For a while now, I’ve had this feeling: this was not how it was supposed to go for Luis Enrique’s Barça. It’s not just that the team has lost games, or not played as beautifully as it should given the caliber of players at its disposal. It’s not even that Luis Enrique announced he will leave at the end of this season – that seemed likely even before Christmas. It’s that the evolution of this team over three seasons fundamentally has not made sense to me.
What Luis Enrique achieved in 2014-15 has slowly been rewritten by some groups as a flash in the pan, a brief moment where the stars aligned and he seized an opportunity. That analysis does him a great disservice. What Luis Enrique did was historic, not only because of the wins and the trophies, but because it put a reset button on the post-Pep Barça, a renewal of the squad, mentality, and tactical philosophy that was badly needed. I honestly felt this team was set up for a dynasty. Not because he is a perfect manager – his faults are clear and well-discussed – but because Barça had all the building blocks it needed to grow from strength to strength.
Here’s a non-exhaustive list of things that have confused me since May 2015: A team that had a top-3 defense in Europe has spent the last season and a half growing gradually more porous and open. Messi, who seemed to find a new life on the right wing in 14/15, has largely vacated the position, causing structural challenges for the rest of the team from that flank. Despite a host of talented midfielders in the squad, none have really clicked and Barça continues to struggle to dominate the midfield. The two most talented youngsters in the Barça academy both left without ever being an official part of the first team.
So what happened?
Simply put, I think Barcelona’s president, board, and fans have created an environment where short-term winning was the goal, particularly with regards to the youth system, and so nothing more than short-term winning is feasible. Luis Enrique could not build a team for the long-term because each summer he had to make a sensational team better.
Think about it. Lucho has been roundly criticized for the departures of Alejandro Griamldo and Sergi Samper, but the failures don’t lie on the shoulders of an individual, but a system and a culture. Both had a massive leap to make from the third division to La Liga, as a result of years of neglect of the B team. Should Lucho have promoted them, and Barça lost games with them involved, the response would be dire.
The signing of Andre Gomes, the Munir – Paco Alcacer swap – these are moves driven by an insane arms race, a need to raise the bar of a super-team higher each season for fear of being caught by Real Madrid, Bayern, or simply age.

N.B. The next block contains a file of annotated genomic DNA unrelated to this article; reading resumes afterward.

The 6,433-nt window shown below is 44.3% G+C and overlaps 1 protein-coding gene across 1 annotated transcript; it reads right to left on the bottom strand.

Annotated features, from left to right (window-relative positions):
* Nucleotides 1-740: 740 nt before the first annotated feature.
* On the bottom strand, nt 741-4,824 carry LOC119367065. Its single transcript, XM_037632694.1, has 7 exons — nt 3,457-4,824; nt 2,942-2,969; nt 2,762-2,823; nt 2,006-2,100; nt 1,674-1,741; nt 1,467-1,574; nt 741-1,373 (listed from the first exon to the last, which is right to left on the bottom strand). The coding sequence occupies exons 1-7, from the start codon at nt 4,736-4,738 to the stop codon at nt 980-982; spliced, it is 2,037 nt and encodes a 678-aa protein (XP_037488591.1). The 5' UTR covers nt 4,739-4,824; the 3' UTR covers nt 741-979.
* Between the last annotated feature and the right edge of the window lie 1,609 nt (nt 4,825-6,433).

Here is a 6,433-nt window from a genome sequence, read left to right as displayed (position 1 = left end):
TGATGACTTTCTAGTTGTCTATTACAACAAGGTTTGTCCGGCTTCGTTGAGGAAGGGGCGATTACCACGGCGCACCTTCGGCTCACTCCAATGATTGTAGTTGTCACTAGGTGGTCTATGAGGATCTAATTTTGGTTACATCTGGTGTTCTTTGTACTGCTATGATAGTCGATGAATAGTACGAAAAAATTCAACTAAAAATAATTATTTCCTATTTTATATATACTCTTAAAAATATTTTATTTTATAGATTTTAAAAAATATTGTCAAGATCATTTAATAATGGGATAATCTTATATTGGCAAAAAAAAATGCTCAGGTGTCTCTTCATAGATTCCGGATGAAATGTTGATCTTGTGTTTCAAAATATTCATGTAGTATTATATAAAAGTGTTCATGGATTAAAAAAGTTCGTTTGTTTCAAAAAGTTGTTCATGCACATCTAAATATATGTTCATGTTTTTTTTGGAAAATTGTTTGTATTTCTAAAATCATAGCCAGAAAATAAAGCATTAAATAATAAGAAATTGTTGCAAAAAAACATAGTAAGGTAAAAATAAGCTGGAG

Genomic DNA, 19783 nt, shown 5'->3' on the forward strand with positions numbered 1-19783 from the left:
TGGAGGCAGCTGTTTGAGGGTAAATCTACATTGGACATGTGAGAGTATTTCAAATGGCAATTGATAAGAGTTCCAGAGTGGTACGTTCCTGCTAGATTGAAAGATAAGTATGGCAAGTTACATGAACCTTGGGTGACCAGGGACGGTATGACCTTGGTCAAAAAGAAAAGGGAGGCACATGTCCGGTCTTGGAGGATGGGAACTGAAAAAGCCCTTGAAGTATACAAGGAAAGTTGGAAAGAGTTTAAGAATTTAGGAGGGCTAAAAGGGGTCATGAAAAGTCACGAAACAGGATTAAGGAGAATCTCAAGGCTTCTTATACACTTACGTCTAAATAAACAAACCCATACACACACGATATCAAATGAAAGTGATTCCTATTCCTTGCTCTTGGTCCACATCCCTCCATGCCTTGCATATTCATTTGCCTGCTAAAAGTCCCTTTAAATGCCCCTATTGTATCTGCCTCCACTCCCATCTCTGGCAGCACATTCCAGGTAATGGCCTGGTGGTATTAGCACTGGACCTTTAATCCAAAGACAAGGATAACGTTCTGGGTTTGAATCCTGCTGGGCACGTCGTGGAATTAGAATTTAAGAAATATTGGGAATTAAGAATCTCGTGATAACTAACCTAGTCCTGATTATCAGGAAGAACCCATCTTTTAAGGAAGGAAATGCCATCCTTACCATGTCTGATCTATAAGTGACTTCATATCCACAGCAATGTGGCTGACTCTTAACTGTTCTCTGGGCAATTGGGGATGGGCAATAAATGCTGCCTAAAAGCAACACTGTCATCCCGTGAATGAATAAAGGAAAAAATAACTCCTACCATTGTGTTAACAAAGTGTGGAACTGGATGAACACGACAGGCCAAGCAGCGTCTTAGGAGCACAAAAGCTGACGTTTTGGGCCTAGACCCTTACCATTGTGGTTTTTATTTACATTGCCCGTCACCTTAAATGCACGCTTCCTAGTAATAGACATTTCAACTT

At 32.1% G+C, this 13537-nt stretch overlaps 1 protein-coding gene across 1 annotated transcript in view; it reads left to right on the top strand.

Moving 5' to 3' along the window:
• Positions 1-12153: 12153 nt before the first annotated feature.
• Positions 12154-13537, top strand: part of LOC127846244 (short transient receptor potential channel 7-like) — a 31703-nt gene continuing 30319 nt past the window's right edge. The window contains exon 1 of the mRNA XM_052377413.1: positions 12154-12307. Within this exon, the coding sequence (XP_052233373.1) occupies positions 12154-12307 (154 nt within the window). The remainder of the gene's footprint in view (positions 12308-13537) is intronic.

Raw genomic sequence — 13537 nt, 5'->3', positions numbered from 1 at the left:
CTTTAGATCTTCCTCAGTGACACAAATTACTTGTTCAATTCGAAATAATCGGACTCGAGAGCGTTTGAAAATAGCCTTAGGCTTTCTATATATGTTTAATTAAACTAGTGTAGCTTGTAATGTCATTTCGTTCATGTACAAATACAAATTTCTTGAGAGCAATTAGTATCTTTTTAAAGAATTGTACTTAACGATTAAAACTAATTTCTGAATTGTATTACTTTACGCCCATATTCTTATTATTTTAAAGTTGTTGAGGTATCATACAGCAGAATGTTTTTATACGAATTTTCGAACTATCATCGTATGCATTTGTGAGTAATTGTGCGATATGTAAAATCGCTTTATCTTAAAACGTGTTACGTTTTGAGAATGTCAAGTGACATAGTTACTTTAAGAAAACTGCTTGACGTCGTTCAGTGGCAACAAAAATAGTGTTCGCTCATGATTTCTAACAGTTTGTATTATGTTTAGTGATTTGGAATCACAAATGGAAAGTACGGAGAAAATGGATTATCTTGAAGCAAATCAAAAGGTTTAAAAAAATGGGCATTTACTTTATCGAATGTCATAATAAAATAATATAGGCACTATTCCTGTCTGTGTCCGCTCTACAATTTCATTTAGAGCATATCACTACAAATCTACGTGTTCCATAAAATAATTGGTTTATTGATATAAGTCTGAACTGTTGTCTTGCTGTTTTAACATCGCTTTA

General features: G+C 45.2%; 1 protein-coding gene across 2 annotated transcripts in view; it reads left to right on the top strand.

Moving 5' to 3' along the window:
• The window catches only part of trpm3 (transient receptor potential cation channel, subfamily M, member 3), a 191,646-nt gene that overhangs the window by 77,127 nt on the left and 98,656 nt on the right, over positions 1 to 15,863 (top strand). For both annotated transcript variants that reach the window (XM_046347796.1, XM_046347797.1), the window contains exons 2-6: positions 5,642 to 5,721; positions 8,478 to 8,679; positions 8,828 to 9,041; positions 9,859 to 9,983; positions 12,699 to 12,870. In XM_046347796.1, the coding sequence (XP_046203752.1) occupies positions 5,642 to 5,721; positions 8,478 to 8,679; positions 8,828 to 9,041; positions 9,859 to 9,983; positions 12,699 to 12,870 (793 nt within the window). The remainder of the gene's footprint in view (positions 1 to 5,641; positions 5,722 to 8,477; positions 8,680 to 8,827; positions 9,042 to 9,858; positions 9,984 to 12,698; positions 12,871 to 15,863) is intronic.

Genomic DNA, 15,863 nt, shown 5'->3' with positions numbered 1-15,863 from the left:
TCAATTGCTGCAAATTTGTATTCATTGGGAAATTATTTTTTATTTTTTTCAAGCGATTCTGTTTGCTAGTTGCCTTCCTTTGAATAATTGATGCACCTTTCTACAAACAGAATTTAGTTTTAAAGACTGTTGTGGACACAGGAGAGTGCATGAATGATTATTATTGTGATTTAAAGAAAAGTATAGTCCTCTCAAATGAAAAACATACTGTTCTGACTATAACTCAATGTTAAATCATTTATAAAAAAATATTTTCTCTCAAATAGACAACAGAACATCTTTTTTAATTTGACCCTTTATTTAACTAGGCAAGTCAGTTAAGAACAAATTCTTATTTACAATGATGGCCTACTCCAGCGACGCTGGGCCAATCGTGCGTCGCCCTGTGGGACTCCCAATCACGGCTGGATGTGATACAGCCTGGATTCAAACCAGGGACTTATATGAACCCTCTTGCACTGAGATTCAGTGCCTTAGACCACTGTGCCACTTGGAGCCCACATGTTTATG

If the last two years have taught us anything, it’s that homegrown players matter: not for a moral victory, but for maintaining continuity and chemistry over time. Arda Turan, Denis Suárez, and Andre Gomes are all extremely talented players – but none have ever really slotted into this team in a natural way. They’re also all attacking midfielders, where the profile Barça really needs, an orchestrator, is rarely found on the transfer market (which is why cules spend their free time these days fawning over Thiago and Marco Verratti).
This is not to say that Samper or Grimaldo would have magically fixed all of Barça’s current issues had they stayed. But, had both been given the resources to grow, both at the B team and on the benches of the first team, this team would have a host of other options in front of it. The 3-4-3 currently being played would be a natural fit for Grimaldo on the left. The defensive CM / Busquets replacement Gomes is currently functioning as could be filled by Samper. If the midfield had more control, Messi could stay out wide more comfortably and keep the team’s positional structure intact.
Of course, the what-ifs go further. Imagine if Barça hadn’t had a transfer ban (which, remind you, came from gross neglect by the board), and hadn’t spent the entire 15/16 season short-handed and exhausted. Imagine if Bartomeu hadn’t been allowed to sign Arda Turan while out of office – and if socis hadn’t reelected him for it. The game goes on and on, but the consistent theme is a total lack of support for the youth system at a systemic level, without which it is extraordinarily difficult to build a long-term successful team.
Even if this season ends in Champions League glory, or a treble, I will be unable to shake the sensation that this team should have been so much more, should have formed an era. Many will argue that such things are simply impossible in modern football, that no team lasts more than 3-4 seasons. Maybe that’s true. But if it is, we are part of the reason why.
If cules genuinely want to be a club unlike others, we need to recognize our own culpability. Recognize that demanding constant success, subjecting a manager to insane scrutiny after every loss or less-than-convincing win, constantly looking for the next shiny object on the transfer market, contributes to this short-term mentality. Recognize that the elections of Rosell and Bartomeu, which now feel like distant past, continue to shape the future of this club every day.
For myself, I will try to stop nit-picking or solving any specific problem in the team in front of me, and recognize that there are larger issues at play beyond any individual’s control. I will always maintain that Luis Enrique was the manager this club needed, and that he deserved better. For the rest of season, and for whichever brave soul chooses to manager this team next, I’m just hoping to enjoy the ride.